9. Boykin Saunders, “In Search of a Face for Simon the Cyrene”, in The Recovery of Black Presence: An Interdisciplinary Exploration edited by Randall C. Bailey and Jacquelyn Grant (Nashville: Abingdon Press, 1995), pp. 51–64.Google Scholar
  10. 18.
    Ibid., p.700, 709, n.27 Charles B. Copher, “Three Thousand Years of Biblical Interpretation with Reference to Black Peoples”, Journal of the Interdenominational Theological Denominational Center 13(2) (Spring 1986): 223–246Google Scholar
  11. 20.
    Ibid., p.704, 709 n. 31 Cain Hope Felder, Troubling Biblical Waters: Race, Class, and Family (Maryknoll: Orbis, 1989).Google Scholar
  12. 22.
    Ibid., p.709 n.31 Cf. Cain Hope Felder, “Race, Racism, and the Biblical Narratives”, in Stony the Road We Trod: African American Biblical Interpretation edited by Cain Hope Felder (Minneapolis: Fortress, 1991), p. 128.Google Scholar
  13. 60.
    Bailey, p.703, 710 n.52.I follow Blount’s argument beyond Bailey here. Cf. Brian K. Blount Then the Whisper Tut on Tlesh: New Testament Ethics in an African American Context (Maryknoll: Orbis, 2001), p. 34.Google Scholar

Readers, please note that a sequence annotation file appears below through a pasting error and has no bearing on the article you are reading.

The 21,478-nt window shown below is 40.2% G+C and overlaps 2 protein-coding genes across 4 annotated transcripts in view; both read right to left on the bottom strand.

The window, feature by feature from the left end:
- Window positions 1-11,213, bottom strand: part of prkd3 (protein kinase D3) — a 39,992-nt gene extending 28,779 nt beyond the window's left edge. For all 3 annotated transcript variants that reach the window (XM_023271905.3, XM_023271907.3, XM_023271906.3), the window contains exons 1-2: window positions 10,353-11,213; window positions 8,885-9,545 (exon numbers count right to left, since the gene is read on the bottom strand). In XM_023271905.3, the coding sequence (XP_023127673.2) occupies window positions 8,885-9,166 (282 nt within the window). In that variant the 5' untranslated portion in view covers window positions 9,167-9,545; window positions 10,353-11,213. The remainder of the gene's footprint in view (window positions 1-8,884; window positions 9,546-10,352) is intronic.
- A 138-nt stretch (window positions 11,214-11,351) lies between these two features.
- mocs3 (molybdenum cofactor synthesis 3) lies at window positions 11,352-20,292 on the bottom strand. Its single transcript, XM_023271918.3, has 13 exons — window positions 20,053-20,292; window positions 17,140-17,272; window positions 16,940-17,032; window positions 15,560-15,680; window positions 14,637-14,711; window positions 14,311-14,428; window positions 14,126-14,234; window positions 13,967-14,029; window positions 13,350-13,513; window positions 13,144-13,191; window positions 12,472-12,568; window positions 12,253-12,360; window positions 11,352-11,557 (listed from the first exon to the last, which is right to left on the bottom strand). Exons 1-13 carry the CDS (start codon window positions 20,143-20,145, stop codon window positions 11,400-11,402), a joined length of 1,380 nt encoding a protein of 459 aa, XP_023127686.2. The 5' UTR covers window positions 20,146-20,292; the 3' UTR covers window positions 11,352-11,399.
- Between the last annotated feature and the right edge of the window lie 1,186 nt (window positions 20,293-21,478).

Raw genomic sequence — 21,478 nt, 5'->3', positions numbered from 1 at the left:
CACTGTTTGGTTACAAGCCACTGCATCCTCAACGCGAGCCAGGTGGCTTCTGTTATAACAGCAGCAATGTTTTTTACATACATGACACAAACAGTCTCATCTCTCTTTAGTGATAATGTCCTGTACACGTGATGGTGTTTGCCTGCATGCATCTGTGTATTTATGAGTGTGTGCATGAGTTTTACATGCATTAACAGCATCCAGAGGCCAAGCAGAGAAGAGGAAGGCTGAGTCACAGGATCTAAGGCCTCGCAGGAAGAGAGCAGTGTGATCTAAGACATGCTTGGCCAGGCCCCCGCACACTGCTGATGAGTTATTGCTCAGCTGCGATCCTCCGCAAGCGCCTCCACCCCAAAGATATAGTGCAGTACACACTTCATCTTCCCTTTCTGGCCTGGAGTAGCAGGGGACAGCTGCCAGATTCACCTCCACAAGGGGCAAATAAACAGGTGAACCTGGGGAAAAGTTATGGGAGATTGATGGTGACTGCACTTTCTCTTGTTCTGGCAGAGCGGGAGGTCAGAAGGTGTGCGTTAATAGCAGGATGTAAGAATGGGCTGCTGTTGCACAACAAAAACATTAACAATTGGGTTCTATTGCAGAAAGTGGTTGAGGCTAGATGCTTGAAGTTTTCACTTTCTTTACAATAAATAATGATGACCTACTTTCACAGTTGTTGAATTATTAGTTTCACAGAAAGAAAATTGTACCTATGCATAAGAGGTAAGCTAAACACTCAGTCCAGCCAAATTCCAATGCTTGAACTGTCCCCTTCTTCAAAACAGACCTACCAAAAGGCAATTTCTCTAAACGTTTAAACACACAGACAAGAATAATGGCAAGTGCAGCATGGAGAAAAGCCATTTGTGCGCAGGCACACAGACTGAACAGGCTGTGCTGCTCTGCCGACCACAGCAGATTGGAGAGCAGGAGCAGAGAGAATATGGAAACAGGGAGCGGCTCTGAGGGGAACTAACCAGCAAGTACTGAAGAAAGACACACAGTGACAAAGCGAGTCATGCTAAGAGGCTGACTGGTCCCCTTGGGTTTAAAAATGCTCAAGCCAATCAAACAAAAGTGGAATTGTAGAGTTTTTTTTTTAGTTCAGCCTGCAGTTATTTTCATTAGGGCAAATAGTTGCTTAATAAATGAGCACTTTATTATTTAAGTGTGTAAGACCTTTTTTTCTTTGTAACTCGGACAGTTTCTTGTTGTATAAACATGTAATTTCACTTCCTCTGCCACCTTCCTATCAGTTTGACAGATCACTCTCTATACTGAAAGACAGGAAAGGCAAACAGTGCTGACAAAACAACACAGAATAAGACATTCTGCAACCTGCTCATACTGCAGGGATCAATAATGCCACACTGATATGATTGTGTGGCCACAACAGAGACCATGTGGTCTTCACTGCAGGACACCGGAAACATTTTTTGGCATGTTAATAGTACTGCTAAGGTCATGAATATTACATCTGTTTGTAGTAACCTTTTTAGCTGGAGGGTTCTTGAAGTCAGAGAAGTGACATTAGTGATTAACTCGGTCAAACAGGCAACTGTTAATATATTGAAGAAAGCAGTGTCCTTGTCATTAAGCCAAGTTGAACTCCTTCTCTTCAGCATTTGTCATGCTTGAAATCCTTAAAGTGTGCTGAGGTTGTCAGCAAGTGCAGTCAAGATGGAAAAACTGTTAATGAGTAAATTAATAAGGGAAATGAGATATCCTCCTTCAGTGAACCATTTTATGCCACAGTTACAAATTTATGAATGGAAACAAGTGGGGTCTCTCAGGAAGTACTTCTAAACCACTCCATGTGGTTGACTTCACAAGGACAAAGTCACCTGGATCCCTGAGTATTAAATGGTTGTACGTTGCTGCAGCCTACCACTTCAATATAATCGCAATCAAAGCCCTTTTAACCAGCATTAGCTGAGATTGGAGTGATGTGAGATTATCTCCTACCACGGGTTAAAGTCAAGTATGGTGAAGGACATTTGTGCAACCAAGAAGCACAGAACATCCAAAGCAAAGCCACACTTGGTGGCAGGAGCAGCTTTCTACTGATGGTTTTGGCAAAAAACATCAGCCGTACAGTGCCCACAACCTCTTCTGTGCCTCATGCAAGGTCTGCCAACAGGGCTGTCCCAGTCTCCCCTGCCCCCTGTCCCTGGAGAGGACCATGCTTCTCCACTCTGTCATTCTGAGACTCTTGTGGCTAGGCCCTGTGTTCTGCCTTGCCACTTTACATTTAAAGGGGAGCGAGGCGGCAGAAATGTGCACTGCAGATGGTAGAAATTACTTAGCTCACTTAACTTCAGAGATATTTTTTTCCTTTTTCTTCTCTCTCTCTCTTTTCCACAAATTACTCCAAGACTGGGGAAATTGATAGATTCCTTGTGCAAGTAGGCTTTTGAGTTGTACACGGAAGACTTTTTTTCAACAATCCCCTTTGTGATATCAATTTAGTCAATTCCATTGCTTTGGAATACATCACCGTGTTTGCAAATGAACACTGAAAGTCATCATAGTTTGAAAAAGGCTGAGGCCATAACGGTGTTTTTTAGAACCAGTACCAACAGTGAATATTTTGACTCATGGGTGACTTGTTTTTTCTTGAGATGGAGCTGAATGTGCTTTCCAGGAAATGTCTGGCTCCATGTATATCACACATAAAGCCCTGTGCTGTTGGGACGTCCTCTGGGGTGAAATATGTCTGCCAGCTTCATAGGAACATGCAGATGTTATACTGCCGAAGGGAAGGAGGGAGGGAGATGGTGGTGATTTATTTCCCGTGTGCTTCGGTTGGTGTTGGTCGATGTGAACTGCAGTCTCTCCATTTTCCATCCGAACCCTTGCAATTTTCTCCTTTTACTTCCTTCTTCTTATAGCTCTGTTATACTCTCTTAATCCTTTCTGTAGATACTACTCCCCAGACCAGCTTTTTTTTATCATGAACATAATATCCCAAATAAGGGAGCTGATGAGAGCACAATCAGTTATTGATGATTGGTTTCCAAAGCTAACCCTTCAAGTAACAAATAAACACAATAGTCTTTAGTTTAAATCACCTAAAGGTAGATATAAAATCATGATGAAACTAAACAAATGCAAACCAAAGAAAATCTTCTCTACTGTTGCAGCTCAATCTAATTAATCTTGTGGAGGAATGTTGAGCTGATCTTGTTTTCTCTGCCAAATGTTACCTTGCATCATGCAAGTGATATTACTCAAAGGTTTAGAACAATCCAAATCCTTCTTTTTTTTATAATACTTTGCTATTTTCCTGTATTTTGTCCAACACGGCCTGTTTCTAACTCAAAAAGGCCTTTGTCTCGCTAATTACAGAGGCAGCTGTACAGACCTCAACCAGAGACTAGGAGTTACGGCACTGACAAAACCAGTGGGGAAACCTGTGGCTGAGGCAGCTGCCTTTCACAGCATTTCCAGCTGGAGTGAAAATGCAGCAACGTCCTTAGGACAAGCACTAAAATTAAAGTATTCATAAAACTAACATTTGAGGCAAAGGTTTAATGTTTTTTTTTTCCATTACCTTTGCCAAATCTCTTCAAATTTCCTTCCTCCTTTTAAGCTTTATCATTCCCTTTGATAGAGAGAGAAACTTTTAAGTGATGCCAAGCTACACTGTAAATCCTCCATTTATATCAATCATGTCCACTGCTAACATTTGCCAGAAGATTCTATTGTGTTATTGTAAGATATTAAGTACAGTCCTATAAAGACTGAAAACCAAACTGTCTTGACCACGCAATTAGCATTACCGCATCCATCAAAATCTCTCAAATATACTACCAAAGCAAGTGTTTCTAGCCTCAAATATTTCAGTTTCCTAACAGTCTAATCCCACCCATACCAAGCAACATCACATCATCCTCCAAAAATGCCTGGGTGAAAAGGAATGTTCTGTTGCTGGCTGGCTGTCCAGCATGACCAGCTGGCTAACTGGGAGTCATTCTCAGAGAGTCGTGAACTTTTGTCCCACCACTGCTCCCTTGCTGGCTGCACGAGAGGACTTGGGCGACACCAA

14. 63.
    Ibid., p.33, idem. Jacquelyn Grant White Women’s Christ and Black Women’s Jesus”, Teminist Christology and Womanist Response (Atlanta: Scholars Press, 1989), p. 212.Google Scholar
  15. 68.
    Ibid., p.19, idem. Enrique Dussel. Thilosophy of Liberation translated by Aquilina Martinez and Christine Morkovsky (Maryknoll: Orbis, 1985), p. 193.Google Scholar
  16. 77.
    cf. Ronald C. Potter, “The New Black Evangelicals”, in Black Theology: A Documentary History, 1966–1979 (Maryknoll: Orbis, 1979), p. 307.Google Scholar
  17. 83.
    Cf. James Cone God of the Oppressed. (Maryknoll: Orbis, 1997)Google Scholar
  18. James Evans, Jr. We Have Been Believers: An African American Systematic Theology (Minneapolis: Augsburg Fortress, 1992), p. 35.Google Scholar
  19. 84.
    Cf. Dwight Hopkins Down, Up, and Over: Slave Religion and Black Theology (Minneapolis: Augsburg Fortress, 2000), pp. 120–121.Google Scholar
  20. 97.
    Ibid., p.46, idem. Robert Alter The Art of Biblical Narrative (New York: Basic Books, 1981), p. 12.Google Scholar
  21. 110.
    Ibid., idem. Frederick Douglass The Life and Times of Frederick Douglass revised edition 1892 (New York: Crowell-Collier, 1962), pp. 79–80.Google Scholar
  22. 112.
    Cf. Dwight Hopkins Introducing Black Theology of Liberation (Maryknoll: Orbis, 1999), p. 42.Google Scholar
  23. 116.
    Ibid., idem. James W.C. Pennington’s “The Fugitive Blacksmith; or Events in the History of James W. C. Pennington, Pastor of a Presbyterian Church, New York, Formerly a Slave in the State of Maryland, United States”, in William Katz ed., Five Slave Narratives (New York: Arno Press, 1968), pp. 82Google Scholar
  24. 121.
    Cf. J. Deotis Roberts Liberation and Reconciliation: A Black Theology revised edition (Maryknoll: Orbis, 1994), pp. 37–40.Google Scholar

Copyright information

© Garth Kasimu Baker-Fletcher 2009

Authors and Affiliations

  • Garth Kasimu Baker-Fletcher

There are no affiliations available

Personalised recommendations